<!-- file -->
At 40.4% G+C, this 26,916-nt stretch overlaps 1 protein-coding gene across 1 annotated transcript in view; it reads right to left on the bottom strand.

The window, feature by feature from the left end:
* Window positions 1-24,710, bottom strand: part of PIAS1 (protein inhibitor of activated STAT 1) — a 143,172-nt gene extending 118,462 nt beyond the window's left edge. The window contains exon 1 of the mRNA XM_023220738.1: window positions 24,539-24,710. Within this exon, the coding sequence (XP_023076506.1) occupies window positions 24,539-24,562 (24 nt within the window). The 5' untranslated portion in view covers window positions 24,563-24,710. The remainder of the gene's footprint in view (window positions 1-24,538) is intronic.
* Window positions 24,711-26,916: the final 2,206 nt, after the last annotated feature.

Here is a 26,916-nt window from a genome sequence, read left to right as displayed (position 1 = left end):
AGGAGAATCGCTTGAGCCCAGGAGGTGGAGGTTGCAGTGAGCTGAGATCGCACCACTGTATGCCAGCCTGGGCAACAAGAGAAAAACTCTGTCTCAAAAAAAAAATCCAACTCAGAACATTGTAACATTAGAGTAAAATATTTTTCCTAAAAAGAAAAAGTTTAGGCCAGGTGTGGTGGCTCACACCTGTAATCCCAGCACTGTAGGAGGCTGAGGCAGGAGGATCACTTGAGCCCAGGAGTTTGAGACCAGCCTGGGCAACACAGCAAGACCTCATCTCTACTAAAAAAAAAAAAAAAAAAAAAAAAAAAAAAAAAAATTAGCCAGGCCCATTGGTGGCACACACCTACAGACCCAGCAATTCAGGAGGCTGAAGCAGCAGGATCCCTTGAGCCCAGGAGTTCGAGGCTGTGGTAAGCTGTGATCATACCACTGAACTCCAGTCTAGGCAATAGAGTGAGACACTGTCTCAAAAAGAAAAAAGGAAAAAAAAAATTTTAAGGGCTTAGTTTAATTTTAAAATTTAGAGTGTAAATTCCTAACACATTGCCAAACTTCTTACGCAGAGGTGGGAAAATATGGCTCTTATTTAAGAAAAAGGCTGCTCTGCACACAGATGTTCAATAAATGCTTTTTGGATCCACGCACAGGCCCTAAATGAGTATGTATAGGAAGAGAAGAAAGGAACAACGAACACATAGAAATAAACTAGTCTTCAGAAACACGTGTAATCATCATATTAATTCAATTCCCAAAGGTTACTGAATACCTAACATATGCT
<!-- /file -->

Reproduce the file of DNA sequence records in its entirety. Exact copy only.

At 40.4% G+C, this 26,916-nt stretch overlaps 1 protein-coding gene across 1 annotated transcript in view; it reads right to left on the bottom strand.

The window, feature by feature from the left end:
* Window positions 1-24,710, bottom strand: part of PIAS1 (protein inhibitor of activated STAT 1) — a 143,172-nt gene extending 118,462 nt beyond the window's left edge. The window contains exon 1 of the mRNA XM_023220738.1: window positions 24,539-24,710. Within this exon, the coding sequence (XP_023076506.1) occupies window positions 24,539-24,562 (24 nt within the window). The 5' untranslated portion in view covers window positions 24,563-24,710. The remainder of the gene's footprint in view (window positions 1-24,538) is intronic.
* Window positions 24,711-26,916: the final 2,206 nt, after the last annotated feature.

Here is a 26,916-nt window from a genome sequence, read left to right as displayed (position 1 = left end):
AGGAGAATCGCTTGAGCCCAGGAGGTGGAGGTTGCAGTGAGCTGAGATCGCACCACTGTATGCCAGCCTGGGCAACAAGAGAAAAACTCTGTCTCAAAAAAAAAATCCAACTCAGAACATTGTAACATTAGAGTAAAATATTTTTCCTAAAAAGAAAAAGTTTAGGCCAGGTGTGGTGGCTCACACCTGTAATCCCAGCACTGTAGGAGGCTGAGGCAGGAGGATCACTTGAGCCCAGGAGTTTGAGACCAGCCTGGGCAACACAGCAAGACCTCATCTCTACTAAAAAAAAAAAAAAAAAAAAAAAAAAAAAAAAAAATTAGCCAGGCCCATTGGTGGCACACACCTACAGACCCAGCAATTCAGGAGGCTGAAGCAGCAGGATCCCTTGAGCCCAGGAGTTCGAGGCTGTGGTAAGCTGTGATCATACCACTGAACTCCAGTCTAGGCAATAGAGTGAGACACTGTCTCAAAAAGAAAAAAGGAAAAAAAAAATTTTAAGGGCTTAGTTTAATTTTAAAATTTAGAGTGTAAATTCCTAACACATTGCCAAACTTCTTACGCAGAGGTGGGAAAATATGGCTCTTATTTAAGAAAAAGGCTGCTCTGCACACAGATGTTCAATAAATGCTTTTTGGATCCACGCACAGGCCCTAAATGAGTATGTATAGGAAGAGAAGAAAGGAACAACGAACACATAGAAATAAACTAGTCTTCAGAAACACGTGTAATCATCATATTAATTCAATTCCCAAAGGTTACTGAATACCTAACATATGCT